August 14, 2006

Second Verse, Same as the First?

You shall not make for yourself an idol, or any likeness of what is in heaven above or on the earth beneath or in the water under the earth. You shall not worship them or serve them; for I, the LORD your God, am a jealous God… Exodus 20.4-5

‘I like how you always repeat yourself.’ That’s what I sometimes get at the end of a sermon. I’m not always sure if it is a complement, or a coy, yet constructive critique. At any rate, the repetition is usually intentional. Preachers often repeat important thoughts, either for emphasis, or to aid the congregation’s memory. I am no different. And when I read the second commandment, I am tempted to think God is doing the same thing. The first commandment was ‘Don’t have any other gods’ and the second one is ‘Don’t have any idols.’ Two ways of saying the same thing? Well, not exactly.

The first commandment has to do with worshipping false Gods. The second commandment teaches us not to worship the true God falsely. Or to quote Alistair Begg again, “The first commandment teaches us to worship the correct God. The second commandment teaches us to worship the correct God correctly.” What God is saying in this second of His Top Ten is this: ‘Don’t try to worship Me, the true God, by means of idols. Remember that I am Spirit, and those who worship Me must worship in spirit, not in a shrine.’

The second commandment presents the possibility that we may attempt to worship the true God, and yet be idolaters. Isn’t that what Aaron and the children of Israel did at the foot of Mt. Sinai (Ex. 32)? The problem wasn’t worshipping Baal or some other false God. No. According to verse 5 they had “a feast to the LORD.” They weren’t breaking commandment one, but commandment two. They were worshipping the correct God, but incorrectly—by means of an image.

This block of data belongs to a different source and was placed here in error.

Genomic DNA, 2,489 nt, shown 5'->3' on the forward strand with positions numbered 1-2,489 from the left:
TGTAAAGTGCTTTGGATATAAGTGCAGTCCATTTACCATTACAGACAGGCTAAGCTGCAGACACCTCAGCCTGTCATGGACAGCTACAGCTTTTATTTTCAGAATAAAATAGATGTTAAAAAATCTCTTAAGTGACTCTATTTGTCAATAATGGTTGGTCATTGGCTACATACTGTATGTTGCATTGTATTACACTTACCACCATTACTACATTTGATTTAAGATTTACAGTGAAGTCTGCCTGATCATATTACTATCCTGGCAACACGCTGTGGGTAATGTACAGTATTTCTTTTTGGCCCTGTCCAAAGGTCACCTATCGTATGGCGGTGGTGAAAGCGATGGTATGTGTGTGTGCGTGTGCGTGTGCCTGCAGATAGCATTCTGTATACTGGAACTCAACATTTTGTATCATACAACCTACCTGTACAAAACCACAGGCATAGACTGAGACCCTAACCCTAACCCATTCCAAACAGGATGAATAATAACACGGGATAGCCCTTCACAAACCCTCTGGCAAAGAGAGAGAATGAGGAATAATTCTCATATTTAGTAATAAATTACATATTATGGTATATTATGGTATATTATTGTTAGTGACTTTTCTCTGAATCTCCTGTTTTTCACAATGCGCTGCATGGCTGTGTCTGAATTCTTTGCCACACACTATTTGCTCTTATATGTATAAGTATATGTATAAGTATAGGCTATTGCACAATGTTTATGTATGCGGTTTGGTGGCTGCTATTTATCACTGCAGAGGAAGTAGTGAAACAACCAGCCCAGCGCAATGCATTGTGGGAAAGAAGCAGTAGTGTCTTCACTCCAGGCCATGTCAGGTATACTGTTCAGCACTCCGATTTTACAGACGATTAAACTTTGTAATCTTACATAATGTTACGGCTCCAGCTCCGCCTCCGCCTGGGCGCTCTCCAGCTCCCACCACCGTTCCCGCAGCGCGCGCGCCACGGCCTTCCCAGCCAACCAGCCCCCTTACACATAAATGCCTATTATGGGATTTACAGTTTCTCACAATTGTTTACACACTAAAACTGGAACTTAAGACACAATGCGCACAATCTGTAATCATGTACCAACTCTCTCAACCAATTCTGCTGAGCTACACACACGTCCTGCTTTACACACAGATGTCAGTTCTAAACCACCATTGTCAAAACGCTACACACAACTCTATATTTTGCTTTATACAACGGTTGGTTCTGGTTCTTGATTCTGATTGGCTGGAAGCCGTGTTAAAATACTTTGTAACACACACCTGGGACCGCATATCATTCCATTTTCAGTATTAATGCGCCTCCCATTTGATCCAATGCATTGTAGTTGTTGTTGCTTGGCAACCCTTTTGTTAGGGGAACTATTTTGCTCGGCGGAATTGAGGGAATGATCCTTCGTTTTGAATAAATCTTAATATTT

Now you probably haven’t built any golden calves lately. But I wonder if you’ve ever gotten caught up in one of these rituals where a cross is placed in the middle of a room and people are urged to gather round it for prayer, or to write down their sins and nail them to the cross. That is a violation of the second commandment. We come to Christ by faith in His blood, not through a piece of wood.

It is interesting, too, how many people have pictures of Jesus in their homes. Some people even pray or sing in their direction, as though Jesus were really locked up in the paint and canvas. The same phenomenon can happen when we see video representations of Jesus. The problem is not with our intent. The problem is that we are substituting a picture of Jesus for the real thing. We do not need pictures, statues, or crosses in order to help us draw near to God. We simply need faith in the man Jesus Christ.

There is not room here to go into detail about angel figurines, holy water, rosary beads, prayer cloths, and so on. We can make an idol out of anything. And any object that we employ to ‘help us worship God’ is an idol. God means for us to come to Him in spirit, by His Son, and through the Word, period. Anything else is a breach of the second commandment.

Thanks be to God who, through the death of His Son, has allowed us to “turn to God from serving idols, to serve a living and true God" (1 Thess. 1.9)!

2 comments:

am said...

Kurt,
The second half of verse 5 (visiting the iniquity of the fathers on the children, on the third and the fourth generations of those who hate Me),

poses some real problems for us and more for our children.
However, last week in
1 Peter 1:18ff
"knowing that you were not redeemed with perishable things like silver or gold from your futile way of life inherited from your forefathers,

19 but with precious blood, as of a lamb unblemished and spotless, the blood of Christ."

I noticed afresh the great redemption from even the iniquity of our fathers and their futlity.

Kurt Strassner said...

Anthony,

Yes! Praise the Lord Jesus for 1 Peter 1.18-19! That is a great connection that will be helpful to me now whenever I read commandment 2!

Kurt